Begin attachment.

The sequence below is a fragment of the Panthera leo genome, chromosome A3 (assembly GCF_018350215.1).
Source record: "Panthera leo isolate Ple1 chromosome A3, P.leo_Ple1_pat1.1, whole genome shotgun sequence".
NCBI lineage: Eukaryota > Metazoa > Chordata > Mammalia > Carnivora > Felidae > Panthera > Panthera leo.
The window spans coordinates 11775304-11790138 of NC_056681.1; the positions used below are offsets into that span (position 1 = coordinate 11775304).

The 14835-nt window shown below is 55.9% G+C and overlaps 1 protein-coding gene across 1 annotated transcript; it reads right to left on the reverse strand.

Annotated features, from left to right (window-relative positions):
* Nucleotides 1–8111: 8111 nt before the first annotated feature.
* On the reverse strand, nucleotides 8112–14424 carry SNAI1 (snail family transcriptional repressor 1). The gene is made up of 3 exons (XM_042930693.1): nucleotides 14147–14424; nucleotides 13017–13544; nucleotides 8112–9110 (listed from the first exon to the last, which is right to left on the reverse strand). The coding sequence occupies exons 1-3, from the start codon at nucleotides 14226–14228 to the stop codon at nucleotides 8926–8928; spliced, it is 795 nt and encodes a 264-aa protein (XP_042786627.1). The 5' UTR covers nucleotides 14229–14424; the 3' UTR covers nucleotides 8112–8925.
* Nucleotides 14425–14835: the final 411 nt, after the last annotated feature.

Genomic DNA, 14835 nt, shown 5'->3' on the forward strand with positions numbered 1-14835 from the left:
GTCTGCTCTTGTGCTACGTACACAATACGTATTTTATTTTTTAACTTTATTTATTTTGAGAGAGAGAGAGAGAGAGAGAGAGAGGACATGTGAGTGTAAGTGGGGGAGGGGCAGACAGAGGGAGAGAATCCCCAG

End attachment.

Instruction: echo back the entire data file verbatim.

The sequence below is a fragment of the Panthera leo genome, chromosome A3 (assembly GCF_018350215.1).
Source record: "Panthera leo isolate Ple1 chromosome A3, P.leo_Ple1_pat1.1, whole genome shotgun sequence".
NCBI lineage: Eukaryota > Metazoa > Chordata > Mammalia > Carnivora > Felidae > Panthera > Panthera leo.
The window spans coordinates 11775304-11790138 of NC_056681.1; the positions used below are offsets into that span (position 1 = coordinate 11775304).

The 14835-nt window shown below is 55.9% G+C and overlaps 1 protein-coding gene across 1 annotated transcript; it reads right to left on the reverse strand.

Annotated features, from left to right (window-relative positions):
* Nucleotides 1–8111: 8111 nt before the first annotated feature.
* On the reverse strand, nucleotides 8112–14424 carry SNAI1 (snail family transcriptional repressor 1). The gene is made up of 3 exons (XM_042930693.1): nucleotides 14147–14424; nucleotides 13017–13544; nucleotides 8112–9110 (listed from the first exon to the last, which is right to left on the reverse strand). The coding sequence occupies exons 1-3, from the start codon at nucleotides 14226–14228 to the stop codon at nucleotides 8926–8928; spliced, it is 795 nt and encodes a 264-aa protein (XP_042786627.1). The 5' UTR covers nucleotides 14229–14424; the 3' UTR covers nucleotides 8112–8925.
* Nucleotides 14425–14835: the final 411 nt, after the last annotated feature.

Genomic DNA, 14835 nt, shown 5'->3' on the forward strand with positions numbered 1-14835 from the left:
GTCTGCTCTTGTGCTACGTACACAATACGTATTTTATTTTTTAACTTTATTTATTTTGAGAGAGAGAGAGAGAGAGAGAGAGAGGACATGTGAGTGTAAGTGGGGGAGGGGCAGACAGAGGGAGAGAATCCCCAG